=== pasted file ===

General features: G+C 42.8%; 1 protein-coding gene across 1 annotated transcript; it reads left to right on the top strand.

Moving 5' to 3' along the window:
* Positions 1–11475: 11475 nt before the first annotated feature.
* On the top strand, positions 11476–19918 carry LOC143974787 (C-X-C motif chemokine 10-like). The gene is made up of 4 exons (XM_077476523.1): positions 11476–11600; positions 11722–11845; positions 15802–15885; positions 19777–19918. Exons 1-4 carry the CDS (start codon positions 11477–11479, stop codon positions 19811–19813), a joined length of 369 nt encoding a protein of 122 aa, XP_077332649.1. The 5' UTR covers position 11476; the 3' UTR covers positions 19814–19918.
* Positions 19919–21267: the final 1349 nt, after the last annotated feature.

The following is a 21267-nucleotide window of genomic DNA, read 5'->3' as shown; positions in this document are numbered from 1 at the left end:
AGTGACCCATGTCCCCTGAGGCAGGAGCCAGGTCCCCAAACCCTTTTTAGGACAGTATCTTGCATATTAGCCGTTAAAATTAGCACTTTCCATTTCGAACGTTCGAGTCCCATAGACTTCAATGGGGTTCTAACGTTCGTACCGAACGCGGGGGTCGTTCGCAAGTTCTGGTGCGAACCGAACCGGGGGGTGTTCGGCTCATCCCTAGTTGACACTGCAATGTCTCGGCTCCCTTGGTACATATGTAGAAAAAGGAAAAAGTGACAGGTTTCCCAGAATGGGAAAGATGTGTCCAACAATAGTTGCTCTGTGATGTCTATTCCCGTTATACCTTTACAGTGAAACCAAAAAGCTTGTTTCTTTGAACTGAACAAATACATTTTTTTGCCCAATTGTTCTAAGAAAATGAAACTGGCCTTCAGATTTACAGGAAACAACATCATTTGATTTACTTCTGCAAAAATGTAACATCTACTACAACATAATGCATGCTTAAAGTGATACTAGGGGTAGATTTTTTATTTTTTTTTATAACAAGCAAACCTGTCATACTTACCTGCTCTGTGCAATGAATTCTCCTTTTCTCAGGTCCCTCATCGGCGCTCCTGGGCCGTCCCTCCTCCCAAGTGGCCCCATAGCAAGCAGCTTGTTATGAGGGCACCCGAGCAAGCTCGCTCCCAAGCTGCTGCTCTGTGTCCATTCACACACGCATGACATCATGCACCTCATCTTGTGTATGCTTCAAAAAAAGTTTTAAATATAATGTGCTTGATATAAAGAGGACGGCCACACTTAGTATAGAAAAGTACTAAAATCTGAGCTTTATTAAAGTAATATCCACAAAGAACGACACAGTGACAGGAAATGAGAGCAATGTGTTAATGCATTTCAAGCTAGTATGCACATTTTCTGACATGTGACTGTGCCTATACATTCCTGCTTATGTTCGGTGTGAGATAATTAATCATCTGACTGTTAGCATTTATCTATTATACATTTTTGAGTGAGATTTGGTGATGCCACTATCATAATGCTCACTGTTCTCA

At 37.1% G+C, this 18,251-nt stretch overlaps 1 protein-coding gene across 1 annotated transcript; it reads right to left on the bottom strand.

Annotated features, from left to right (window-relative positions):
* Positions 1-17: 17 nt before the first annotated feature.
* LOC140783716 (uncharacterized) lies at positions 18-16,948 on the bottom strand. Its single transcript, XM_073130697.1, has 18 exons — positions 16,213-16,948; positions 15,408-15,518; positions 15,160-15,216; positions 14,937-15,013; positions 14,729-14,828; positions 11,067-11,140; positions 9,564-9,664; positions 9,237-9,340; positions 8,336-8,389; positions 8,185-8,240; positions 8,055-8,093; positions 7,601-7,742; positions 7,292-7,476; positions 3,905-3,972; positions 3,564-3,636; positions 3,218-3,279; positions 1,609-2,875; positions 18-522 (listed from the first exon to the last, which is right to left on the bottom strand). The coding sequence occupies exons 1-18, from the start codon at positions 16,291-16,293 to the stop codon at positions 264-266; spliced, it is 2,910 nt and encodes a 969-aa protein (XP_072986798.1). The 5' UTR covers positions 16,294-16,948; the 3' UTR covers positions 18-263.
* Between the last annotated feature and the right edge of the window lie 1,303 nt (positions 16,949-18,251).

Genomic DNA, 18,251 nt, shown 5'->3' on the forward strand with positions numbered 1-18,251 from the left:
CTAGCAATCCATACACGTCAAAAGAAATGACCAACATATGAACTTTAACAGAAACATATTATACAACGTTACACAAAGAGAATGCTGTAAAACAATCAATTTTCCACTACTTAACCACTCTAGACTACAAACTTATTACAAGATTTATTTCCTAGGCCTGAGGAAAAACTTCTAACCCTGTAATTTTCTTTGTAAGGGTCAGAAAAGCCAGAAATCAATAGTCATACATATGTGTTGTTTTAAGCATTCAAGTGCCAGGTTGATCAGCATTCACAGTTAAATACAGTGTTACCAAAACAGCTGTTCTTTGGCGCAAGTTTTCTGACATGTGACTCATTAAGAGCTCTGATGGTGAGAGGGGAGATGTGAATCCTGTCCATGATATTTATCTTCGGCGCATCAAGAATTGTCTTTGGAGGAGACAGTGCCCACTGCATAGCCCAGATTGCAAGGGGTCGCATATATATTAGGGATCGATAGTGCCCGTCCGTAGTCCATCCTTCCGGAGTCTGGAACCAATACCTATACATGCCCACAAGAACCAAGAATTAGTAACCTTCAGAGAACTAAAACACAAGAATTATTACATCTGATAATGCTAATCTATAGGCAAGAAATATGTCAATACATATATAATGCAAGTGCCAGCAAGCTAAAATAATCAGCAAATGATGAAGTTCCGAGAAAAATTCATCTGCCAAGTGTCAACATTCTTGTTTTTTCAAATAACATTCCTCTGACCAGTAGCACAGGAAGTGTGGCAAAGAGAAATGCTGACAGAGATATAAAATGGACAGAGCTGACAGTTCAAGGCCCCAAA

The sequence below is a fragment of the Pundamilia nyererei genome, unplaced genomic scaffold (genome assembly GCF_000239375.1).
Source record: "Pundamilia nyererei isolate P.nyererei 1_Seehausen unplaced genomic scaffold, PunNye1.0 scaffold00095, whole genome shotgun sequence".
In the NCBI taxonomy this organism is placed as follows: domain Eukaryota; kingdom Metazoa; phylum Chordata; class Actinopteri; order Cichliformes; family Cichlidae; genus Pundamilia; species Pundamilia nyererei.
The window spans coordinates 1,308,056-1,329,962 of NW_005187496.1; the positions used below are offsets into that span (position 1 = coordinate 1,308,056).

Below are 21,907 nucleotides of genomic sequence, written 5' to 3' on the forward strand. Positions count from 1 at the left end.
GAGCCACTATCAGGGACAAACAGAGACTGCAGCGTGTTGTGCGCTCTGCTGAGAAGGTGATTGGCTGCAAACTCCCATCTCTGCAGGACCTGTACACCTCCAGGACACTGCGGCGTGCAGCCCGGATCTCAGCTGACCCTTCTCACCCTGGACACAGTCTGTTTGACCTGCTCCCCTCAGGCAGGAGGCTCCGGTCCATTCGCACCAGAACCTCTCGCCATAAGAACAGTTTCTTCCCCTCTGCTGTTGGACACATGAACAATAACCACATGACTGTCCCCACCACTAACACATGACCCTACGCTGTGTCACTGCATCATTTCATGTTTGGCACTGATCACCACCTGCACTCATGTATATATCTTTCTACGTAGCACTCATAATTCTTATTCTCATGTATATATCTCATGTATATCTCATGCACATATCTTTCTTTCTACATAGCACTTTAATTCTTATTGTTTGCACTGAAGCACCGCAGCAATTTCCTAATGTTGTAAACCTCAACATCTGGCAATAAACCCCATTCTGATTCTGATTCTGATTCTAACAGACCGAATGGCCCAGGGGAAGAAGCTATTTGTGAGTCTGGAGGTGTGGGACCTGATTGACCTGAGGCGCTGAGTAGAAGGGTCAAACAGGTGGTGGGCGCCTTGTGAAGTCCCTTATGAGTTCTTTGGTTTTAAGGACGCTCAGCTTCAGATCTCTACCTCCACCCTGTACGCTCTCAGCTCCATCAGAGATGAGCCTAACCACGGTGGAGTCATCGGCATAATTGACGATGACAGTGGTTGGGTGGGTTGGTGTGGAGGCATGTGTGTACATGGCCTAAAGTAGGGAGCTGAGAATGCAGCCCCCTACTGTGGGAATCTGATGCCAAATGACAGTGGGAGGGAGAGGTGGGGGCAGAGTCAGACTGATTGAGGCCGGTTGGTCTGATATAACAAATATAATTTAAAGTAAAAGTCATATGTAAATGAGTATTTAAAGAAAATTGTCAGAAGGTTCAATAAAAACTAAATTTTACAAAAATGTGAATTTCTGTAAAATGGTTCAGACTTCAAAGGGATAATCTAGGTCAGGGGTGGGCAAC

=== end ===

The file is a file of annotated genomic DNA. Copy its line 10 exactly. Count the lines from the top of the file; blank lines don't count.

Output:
* Positions 1-17: 17 nt before the first annotated feature.